In attempting to terminate a police pursuit there are a variety of tactics an officer may use. Officers may attempt to “box” a vehicle in by placing cruisers around the suspect’s vehicle and gradually slowing their own speed, forcing the driver to stop. Other methods include using spike stops or the most notable precision immobilization technique, also known as the “PIT maneuver.” During a PIT maneuver, the pursuing officer uses their front push bumper to strike a fleeing vehicles rear quarter panel/bumper of the vehicle, causing the vehicle to spin and end the pursuit. While these are the most common methods, they are not the only methods to end a pursuit.  Each of these methods can involve a high degree of danger for the pursuing officers, the public and the fleeing suspect, as evident by this video, where a fleeing suspect crashes into a police cruiser while trying to avoid spike strips.

CASE LAW PROTECTING POLICE USE OF FORCE DURING HIGH SPEED PURSUITS

The Supreme Court has addressed the issue of use of force in the context of police pursuits only four times. Two of their decisions dealt with vehicles attempting to flee a scene while officers were nearby. The other two, discussed below, addressed the police use of force during the actual high speed pursuit. In each case, the Supreme Court found that either the officer involved did not violate the Fourth Amendment or was entitled to qualified immunity under 42 U.S.C section 1983.

The Supreme Court in 2007 first addressed the Fourth Amendment and use of force during a police vehicle pursuit. In Scott v. Harris, an officer was found to not have violated the Fourth Amendment when the officer rammed a fleeing suspect off the road. Harris was rendered a quadriplegic after leading the police on a six-minute chase that ended when Scott used the push bumper of his cruiser to ram Harris’ vehicle, causing it to veer off into a ditch. The Court held that Scott did not violate the Fourth Amendment because Harris was an actual and imminent threat to the lives of any pedestrians who might have been present, other civilian motorists and the officers involved in the chase.

Harris argued that police should have ceased the pursuit instead of ramming his vehicle, and by ceasing the pursuit the public would have been equally protected. The Court refused to adopt a rule that would give incentives for suspects to escape simply by speeding, running red lights, and endangering the public. Rather, the Court adopted the more sensible rule that “police officer’s attempt to terminate a dangerous high speed car chase that threatens the lives of innocent bystanders does not violate the Fourth Amendment, even when it places the fleeing motorist at risk of serious injury or death.”

The Supreme Court’s second decision involving police pursuits came just last year in November 2015, with the case of Mullenix v. Luna. On March 23, 2010, Israel Leija Jr., lead police on high speed pursuit. During the 18-minute chase, Leija and the pursuing officers reached speeds between 85 and 110 miles per hour. Leija phoned the local police dispatcher while fleeing and told them he had a gun and threatened to shoot at the police if they did not abandon their pursuit. The dispatcher promptly relayed this information to all the officers involved.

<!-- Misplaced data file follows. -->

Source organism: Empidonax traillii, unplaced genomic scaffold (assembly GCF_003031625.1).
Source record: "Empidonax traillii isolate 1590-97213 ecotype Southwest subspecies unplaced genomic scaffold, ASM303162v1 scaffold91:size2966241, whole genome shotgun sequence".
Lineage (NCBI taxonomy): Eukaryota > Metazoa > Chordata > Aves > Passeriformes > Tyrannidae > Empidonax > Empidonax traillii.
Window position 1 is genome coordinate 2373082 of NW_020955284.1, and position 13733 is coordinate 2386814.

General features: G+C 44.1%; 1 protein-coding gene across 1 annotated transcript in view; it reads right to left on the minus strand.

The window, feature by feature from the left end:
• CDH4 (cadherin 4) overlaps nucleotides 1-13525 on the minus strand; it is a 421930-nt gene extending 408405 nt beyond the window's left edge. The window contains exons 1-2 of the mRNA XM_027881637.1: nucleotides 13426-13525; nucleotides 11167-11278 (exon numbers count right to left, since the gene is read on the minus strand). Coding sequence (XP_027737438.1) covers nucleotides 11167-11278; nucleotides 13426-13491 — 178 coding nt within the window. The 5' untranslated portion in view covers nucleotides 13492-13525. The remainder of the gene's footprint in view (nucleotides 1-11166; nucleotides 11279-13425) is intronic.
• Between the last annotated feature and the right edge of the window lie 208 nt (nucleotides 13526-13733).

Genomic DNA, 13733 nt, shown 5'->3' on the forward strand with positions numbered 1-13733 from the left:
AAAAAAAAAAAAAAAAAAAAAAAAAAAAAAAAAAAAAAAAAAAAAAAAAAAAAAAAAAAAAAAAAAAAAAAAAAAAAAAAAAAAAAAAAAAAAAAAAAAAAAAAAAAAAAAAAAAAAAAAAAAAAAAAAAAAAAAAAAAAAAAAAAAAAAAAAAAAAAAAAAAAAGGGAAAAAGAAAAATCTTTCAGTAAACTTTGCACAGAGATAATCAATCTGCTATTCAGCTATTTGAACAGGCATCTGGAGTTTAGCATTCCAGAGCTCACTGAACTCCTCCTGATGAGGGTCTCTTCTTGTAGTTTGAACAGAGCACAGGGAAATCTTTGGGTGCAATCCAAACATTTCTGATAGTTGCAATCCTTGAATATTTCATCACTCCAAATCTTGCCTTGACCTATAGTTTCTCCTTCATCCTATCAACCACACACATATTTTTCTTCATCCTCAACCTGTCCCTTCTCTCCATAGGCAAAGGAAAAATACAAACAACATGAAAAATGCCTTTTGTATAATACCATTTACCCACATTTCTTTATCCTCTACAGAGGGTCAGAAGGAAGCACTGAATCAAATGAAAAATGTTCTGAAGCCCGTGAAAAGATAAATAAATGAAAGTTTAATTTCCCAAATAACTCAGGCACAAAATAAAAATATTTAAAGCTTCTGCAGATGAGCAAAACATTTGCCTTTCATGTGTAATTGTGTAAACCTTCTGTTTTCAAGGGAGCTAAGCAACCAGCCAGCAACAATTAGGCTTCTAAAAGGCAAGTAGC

While other officers pursued Leija, Trooper Mullenix drove to an overpass intending to set up a spike strip.  Directly below the overpass another officer waited with a spike strip already deployed. Mullenix decided to consider a different tactic, shooting at the vehicle to disable it however, Mullenix was not trained in such a procedure. As Leija’s vehicle approached the overpass, Mullenix fired six shots, striking Leija four times in the upper body. Leija’s vehicle continued under the overpass, struck the spike strips, hit a median, and rolled. Leija was killed in the incident.

Relying on its precedent, the Supreme Court reversed the lower courts finding that Mullenix did not have qualified immunity. Instead, the Supreme Court held that Mullenix was entitled to qualified immunity because his actions did not violate clearly established precedent beyond debate.

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CONCLUSION

While some continue to call for the police to stop pursuing only the most egregious or dangerous felonies in the name of public safety, perhaps it is more appropriate for departments to authorize officers to end high speed pursuits in an expedited manner. A fleeing suspect in a motor vehicle becomes a high speed missile aimed at the nearest unlucky innocent bystander who’s done nothing more than be in the wrong place at the wrong time. In contrast, it is the suspect who has made the decision to flee in a motor vehicle, placing the public in danger. Perhaps this is why the Supreme Court has never found an officer’s actions in a high-speed pursuit to be unreasonable. As Justice Scalia in Scott opined,

“we think it appropriate in this process to take into account…their relative culpability. It was [Harris], after all, who intentionally placed himself and the public in danger…”

By adopting a policy that reflects these case precedents, police officers will have the ability, with the constitutional authority, to end high-speed pursuits quickly before the public can be harmed. Rather than chase a suspect’s vehicle for 11-minutes or blame the police, perhaps it is time that society places the blame at the feet of the individual who made the conscious decision to endanger the public. By allowing the police to quickly intervene, this will reduce a suspect’s ability to crash into innocent motorist or pedestrians. In addition, those cases brought by suspects claiming a violation of the Fourth Amendment for a tactic during a high-speed pursuit that resulted in injury or death to the suspect, trial courts should evaluate each case beginning with a rebuttable presumption that a suspect who flees in a motor vehicle poses a danger to the public and officers. With this presumption, it is evident by Supreme Court precedent that when the police use tactics that include the use of deadly force to stop a high-speed pursuit, the actions by the officers do not violate the Fourth Amendment against unreasonable seizures. By adopting a policy that reflects this precedent, perhaps more innocent lives like Charlie Viverette, can be spared and the culpability of a high-speed pursuit can be placed where it rightfully belongs.